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Cheaper Gas Expected this Winter, NEB Says

November 9, 2009
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Despite early indicators of an economic turnaround and signs that energy demand is showing signs of a rebound, Canada should have adequate supplies of heating oil, natural gas and electricity to make it comfortably through the 2009-2010 winter, according to the National Energy Board (NEB) in its annual Winter Outlook.

"With renewed signs of economic recovery in Canada and around the world, and with the winter heating season under way, energy demand is expected to grow," said NEB Chair Gaetan Caron. "But with surplus inventories for all our energy commodities, we are well positioned to handle any increased demand."

The NEB also said energy prices this winter will be driven in large part by the strength of global economic recovery. Compared to the 2008-2009 winter, the report found that Canadians will likely pay more for heating oil and less for electricity and natural gas.

Due to the "robust inventories" of natural gas going into the winter heating season, the NEB said Canadians can expect to see prices of US$4.00-5.50/MMBtu over the winter period. "Sustained cold weather or a strong economic recovery could push prices above that range but, on average, Canadians who heat their homes with natural gas will pay less this winter," the NEB said in its outlook.

However, the NEB said a rebound in prices could occur later in 2010 due to the current production balance. Because of the low prices, drilling activity in Canada and the U.S. is roughly half the levels of previous years, the report found, which should lead to a small reduction in supply over the winter and should help rebalance the market later in 2010. The reduction in drilling has resulted in only slight production declines, largely because of strong production from emerging unconventional supply sources in the United States.

"We expect North American production to continue its slight decline over the winter," the NEB said. "The decline is expected to be more pronounced in Canada, which has not seen the same rapid growth in unconventional supply as the U.S. Finally, although global liquefied natural gas (LNG) supplies are abundant, LNG imports to North America are likely to be only slightly above last winter, as lower consumption will limit imports."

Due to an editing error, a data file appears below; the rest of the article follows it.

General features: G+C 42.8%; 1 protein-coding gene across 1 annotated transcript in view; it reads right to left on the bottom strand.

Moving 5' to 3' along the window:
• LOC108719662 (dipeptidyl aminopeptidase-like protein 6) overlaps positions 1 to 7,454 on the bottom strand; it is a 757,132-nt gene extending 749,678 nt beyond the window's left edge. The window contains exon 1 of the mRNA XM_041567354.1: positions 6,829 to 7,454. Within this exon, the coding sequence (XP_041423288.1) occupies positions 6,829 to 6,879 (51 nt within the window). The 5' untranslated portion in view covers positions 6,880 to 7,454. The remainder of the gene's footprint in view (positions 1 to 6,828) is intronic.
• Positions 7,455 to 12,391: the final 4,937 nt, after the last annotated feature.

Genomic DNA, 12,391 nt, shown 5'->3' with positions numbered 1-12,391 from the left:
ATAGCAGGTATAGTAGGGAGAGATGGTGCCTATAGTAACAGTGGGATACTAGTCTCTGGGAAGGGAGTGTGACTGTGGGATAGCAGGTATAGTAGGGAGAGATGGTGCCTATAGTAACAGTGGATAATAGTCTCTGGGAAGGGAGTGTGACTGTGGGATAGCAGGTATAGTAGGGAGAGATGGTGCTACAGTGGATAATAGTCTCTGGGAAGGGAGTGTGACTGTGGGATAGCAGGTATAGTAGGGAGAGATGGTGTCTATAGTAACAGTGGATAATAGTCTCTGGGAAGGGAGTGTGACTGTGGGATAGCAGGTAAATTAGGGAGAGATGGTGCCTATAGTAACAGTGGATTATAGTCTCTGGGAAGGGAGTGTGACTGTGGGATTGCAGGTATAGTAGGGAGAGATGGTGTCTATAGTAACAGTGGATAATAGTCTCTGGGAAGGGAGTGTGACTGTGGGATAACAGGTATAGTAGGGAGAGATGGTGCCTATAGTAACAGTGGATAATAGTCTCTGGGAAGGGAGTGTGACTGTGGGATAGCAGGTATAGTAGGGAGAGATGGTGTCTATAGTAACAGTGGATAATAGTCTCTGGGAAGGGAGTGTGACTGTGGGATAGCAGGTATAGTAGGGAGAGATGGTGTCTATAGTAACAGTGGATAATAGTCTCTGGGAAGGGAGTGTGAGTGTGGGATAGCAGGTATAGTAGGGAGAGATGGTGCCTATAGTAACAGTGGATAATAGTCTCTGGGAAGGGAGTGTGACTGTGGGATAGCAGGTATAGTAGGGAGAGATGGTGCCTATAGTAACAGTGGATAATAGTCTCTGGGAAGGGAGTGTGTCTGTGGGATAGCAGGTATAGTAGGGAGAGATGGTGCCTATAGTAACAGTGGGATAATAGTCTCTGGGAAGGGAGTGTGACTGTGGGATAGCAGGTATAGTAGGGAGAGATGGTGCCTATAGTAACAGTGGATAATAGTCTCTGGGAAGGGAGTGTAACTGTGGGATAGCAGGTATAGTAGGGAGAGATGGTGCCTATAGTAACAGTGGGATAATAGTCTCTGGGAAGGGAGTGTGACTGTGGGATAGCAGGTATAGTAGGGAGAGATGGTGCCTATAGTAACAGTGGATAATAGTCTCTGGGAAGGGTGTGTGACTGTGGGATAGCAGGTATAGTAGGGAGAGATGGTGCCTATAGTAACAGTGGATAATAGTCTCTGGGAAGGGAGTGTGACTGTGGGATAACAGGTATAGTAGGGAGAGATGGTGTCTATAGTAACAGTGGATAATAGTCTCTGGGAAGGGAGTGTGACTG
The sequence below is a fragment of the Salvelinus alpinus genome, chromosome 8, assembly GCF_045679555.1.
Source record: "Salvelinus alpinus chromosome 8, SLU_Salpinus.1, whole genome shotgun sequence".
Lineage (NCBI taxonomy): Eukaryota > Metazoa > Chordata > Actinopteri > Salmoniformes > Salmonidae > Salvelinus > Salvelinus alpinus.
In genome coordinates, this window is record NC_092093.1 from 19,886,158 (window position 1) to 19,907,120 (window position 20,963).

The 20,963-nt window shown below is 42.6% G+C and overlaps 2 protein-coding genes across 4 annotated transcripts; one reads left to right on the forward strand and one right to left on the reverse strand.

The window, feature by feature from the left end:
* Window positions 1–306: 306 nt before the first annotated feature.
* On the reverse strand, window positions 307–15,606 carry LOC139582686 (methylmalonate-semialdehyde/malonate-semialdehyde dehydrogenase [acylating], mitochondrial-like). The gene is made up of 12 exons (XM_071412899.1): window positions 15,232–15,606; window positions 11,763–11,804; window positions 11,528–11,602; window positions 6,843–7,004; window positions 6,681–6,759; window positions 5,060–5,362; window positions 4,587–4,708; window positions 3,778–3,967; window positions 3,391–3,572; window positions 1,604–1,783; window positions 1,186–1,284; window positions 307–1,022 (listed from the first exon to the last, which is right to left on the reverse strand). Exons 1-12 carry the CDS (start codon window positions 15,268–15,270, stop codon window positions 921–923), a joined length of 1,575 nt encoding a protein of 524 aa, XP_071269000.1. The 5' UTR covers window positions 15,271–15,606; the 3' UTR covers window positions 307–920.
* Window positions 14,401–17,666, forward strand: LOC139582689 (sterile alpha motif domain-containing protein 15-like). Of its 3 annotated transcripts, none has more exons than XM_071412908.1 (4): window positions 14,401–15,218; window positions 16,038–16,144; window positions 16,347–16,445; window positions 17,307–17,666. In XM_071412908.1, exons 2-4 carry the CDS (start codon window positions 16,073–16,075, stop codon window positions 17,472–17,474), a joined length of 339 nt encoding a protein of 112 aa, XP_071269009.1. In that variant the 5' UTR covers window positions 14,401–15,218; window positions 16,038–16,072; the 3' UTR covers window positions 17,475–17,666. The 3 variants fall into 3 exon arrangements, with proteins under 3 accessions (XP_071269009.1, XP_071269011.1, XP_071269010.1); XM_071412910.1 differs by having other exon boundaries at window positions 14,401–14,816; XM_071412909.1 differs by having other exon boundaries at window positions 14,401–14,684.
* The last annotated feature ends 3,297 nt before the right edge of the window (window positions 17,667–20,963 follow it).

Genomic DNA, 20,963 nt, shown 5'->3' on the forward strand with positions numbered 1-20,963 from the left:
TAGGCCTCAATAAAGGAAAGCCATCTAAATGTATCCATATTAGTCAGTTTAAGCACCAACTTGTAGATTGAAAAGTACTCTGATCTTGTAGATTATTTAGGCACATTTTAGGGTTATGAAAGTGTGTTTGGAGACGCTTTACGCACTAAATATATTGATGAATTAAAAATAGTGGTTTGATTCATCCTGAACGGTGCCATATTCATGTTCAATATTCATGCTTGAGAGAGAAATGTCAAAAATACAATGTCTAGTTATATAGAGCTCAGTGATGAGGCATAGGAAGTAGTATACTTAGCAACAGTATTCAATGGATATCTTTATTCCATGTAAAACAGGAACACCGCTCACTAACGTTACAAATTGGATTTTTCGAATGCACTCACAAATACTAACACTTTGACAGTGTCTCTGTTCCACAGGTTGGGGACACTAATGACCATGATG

The NEB said Canada has no lack of power supplies going into the winter either, due to reduced demand. "It is clear that the economic slowdown had an impact on electricity trade, which is down nearly 30% below the record levels set one year ago," the NEB said in its outlook.

The country's increased reserve margins have been driven by increased generation capacity, decreased industrial demand, price-driven demand response and energy efficiency programs. The NEB noted that Ontario recently introduced a feed-in tariff, the first of its kind in Canada, to stimulate renewable development by giving generators the certainty of selling into the grid for predetermined contract terms, including price. The board also said new construction, for both natural gas-fired and wind generation, has recently experienced financing difficulties related to reduced economic activity and lower energy prices. However, most projects are still moving ahead.

The outlook found that decreased demand, coupled with a high percentage of wind generation, led the Independent Electric System Operator to call for lower production from Ontario's nuclear plants. In addition, as of July future nuclear expansions in Ontario are either suspended or canceled and refurbishments in Ontario and New Brunswick have been delayed.

The NEB said signs point to electricity demand growth trailing economic recovery in most jurisdictions, but at the same time, system operators and planners maintain the need for more transmission reinforcement, which will create options for generation sourcing. "Some jurisdictions are making progress on major projects to relieve bottlenecks (i.e., Ontario, Alberta and British Columbia), although facility siting processes are proving to be time consuming," the NEB said.

Looking at the first half of 2009, the economic slowdown is affecting Canada-U.S. electricity trade, which is down approximately 15% from the previous three-year average and nearly 30% from record levels set last year. Canadian export revenues have dropped more than 50% year-over-year.

The NEB said Canadians can expect to see crude oil prices of US$75-80/bbl over the winter. "With the price of home heating oil closely tracking the price of crude, average Canadian heating oil prices this winter are expected to be higher than last year, when crude averaged about US$46/bbl," the NEB said.

The NEB also updated the country's efforts to reduce greenhouse gas emissions through the diversification of its energy supply mix. Natural gas-fired generation in Canada is expected to reach nearly 15,000 MW by year-end, a 50% increase since 2007, the NEB said. In addition, wind power generation is expected to surpass 3,700 MW by year end, more than double the capacity in 2007.

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